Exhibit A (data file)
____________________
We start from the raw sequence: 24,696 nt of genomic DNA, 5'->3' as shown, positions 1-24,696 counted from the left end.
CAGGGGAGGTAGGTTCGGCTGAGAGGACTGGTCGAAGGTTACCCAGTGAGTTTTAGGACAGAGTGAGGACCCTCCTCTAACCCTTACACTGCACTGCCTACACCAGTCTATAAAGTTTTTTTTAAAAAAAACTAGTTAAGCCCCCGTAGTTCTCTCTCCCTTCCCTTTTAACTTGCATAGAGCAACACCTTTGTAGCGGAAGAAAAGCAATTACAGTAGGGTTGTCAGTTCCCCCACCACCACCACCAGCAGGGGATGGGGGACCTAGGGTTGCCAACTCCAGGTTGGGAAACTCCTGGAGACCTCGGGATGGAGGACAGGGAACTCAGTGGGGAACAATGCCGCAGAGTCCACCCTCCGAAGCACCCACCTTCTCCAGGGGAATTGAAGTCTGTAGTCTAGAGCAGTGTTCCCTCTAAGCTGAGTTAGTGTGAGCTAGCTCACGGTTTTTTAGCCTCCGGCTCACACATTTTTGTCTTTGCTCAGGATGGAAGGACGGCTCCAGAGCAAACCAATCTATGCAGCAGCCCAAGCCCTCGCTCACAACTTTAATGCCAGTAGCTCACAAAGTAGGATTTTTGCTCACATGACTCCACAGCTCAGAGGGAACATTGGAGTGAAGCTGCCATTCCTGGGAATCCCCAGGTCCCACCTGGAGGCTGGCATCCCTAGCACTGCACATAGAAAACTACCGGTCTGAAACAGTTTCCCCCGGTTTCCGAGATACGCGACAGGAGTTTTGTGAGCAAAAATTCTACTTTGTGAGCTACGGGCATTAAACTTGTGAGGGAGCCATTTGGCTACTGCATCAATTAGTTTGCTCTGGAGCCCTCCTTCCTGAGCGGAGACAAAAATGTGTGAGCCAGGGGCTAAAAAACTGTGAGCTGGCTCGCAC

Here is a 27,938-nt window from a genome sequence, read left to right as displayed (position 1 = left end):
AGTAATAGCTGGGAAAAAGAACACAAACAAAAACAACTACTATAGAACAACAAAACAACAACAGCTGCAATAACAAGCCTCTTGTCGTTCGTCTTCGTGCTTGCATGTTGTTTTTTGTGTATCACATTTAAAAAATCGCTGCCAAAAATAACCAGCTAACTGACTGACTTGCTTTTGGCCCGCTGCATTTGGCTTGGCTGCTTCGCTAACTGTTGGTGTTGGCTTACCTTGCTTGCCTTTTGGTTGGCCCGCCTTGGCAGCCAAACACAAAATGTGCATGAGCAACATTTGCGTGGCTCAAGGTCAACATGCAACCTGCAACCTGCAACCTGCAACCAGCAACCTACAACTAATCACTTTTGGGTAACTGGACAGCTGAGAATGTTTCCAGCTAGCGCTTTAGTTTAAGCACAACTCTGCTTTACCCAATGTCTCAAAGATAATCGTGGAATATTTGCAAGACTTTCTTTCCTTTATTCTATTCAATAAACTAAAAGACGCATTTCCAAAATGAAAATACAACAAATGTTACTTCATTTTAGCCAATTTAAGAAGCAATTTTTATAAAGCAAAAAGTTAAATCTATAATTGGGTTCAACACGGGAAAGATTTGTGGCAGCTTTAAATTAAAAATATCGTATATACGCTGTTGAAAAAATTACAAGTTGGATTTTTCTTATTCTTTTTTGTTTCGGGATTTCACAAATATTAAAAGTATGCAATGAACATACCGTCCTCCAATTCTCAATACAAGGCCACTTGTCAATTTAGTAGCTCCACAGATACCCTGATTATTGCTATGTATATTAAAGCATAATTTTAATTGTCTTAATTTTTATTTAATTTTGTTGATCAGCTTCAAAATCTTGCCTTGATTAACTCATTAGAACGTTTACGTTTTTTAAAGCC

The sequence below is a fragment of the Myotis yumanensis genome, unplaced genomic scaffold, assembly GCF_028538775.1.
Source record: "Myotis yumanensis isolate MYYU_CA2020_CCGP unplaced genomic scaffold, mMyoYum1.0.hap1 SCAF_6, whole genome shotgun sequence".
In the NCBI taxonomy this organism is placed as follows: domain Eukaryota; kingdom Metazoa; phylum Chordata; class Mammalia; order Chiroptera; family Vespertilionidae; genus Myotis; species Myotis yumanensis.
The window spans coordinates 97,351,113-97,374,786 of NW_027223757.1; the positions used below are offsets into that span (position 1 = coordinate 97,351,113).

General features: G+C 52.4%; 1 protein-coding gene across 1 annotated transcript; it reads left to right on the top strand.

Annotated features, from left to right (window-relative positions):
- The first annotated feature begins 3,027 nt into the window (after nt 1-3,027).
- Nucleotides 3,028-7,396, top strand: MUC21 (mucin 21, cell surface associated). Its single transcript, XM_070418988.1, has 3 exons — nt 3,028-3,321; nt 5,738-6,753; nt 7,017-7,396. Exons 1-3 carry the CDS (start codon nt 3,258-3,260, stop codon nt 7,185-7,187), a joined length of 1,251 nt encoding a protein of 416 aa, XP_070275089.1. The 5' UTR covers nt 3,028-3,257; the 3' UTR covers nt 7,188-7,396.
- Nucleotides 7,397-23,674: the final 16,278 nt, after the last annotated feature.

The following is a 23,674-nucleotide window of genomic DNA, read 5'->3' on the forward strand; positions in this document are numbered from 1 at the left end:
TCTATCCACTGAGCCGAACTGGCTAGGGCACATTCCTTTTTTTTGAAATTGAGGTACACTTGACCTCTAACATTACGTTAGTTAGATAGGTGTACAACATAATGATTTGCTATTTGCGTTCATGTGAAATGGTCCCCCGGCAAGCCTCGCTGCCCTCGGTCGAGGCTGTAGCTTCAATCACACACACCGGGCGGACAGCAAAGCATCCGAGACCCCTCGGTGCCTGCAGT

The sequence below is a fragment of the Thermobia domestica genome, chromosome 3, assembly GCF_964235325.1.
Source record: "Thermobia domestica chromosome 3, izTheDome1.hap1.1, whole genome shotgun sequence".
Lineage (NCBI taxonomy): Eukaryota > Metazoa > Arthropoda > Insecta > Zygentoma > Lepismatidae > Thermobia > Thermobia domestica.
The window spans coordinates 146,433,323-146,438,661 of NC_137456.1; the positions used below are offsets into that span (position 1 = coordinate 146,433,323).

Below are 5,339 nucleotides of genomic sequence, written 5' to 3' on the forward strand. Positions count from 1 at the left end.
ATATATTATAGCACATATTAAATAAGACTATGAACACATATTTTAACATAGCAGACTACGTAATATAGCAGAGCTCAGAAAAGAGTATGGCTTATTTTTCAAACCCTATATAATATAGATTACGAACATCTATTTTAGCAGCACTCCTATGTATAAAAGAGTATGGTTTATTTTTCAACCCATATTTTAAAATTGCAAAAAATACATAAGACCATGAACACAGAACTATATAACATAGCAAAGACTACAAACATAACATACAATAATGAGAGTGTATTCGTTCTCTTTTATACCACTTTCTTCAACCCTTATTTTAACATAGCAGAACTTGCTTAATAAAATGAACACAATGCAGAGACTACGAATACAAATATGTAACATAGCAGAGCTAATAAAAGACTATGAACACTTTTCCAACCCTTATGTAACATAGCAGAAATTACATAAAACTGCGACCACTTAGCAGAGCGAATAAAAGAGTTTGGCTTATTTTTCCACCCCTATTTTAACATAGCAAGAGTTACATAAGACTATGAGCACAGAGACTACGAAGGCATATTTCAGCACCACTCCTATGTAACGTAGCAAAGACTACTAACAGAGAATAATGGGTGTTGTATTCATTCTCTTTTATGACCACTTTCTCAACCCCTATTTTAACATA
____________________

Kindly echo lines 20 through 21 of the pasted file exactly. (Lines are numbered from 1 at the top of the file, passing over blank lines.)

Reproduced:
Below are 5,339 nucleotides of genomic sequence, written 5' to 3' on the forward strand. Positions count from 1 at the left end.
ATATATTATAGCACATATTAAATAAGACTATGAACACATATTTTAACATAGCAGACTACGTAATATAGCAGAGCTCAGAAAAGAGTATGGCTTATTTTTCAAACCCTATATAATATAGATTACGAACATCTATTTTAGCAGCACTCCTATGTATAAAAGAGTATGGTTTATTTTTCAACCCATATTTTAAAATTGCAAAAAATACATAAGACCATGAACACAGAACTATATAACATAGCAAAGACTACAAACATAACATACAATAATGAGAGTGTATTCGTTCTCTTTTATACCACTTTCTTCAACCCTTATTTTAACATAGCAGAACTTGCTTAATAAAATGAACACAATGCAGAGACTACGAATACAAATATGTAACATAGCAGAGCTAATAAAAGACTATGAACACTTTTCCAACCCTTATGTAACATAGCAGAAATTACATAAAACTGCGACCACTTAGCAGAGCGAATAAAAGAGTTTGGCTTATTTTTCCACCCCTATTTTAACATAGCAAGAGTTACATAAGACTATGAGCACAGAGACTACGAAGGCATATTTCAGCACCACTCCTATGTAACGTAGCAAAGACTACTAACAGAGAATAATGGGTGTTGTATTCATTCTCTTTTATGACCACTTTCTCAACCCCTATTTTAACATA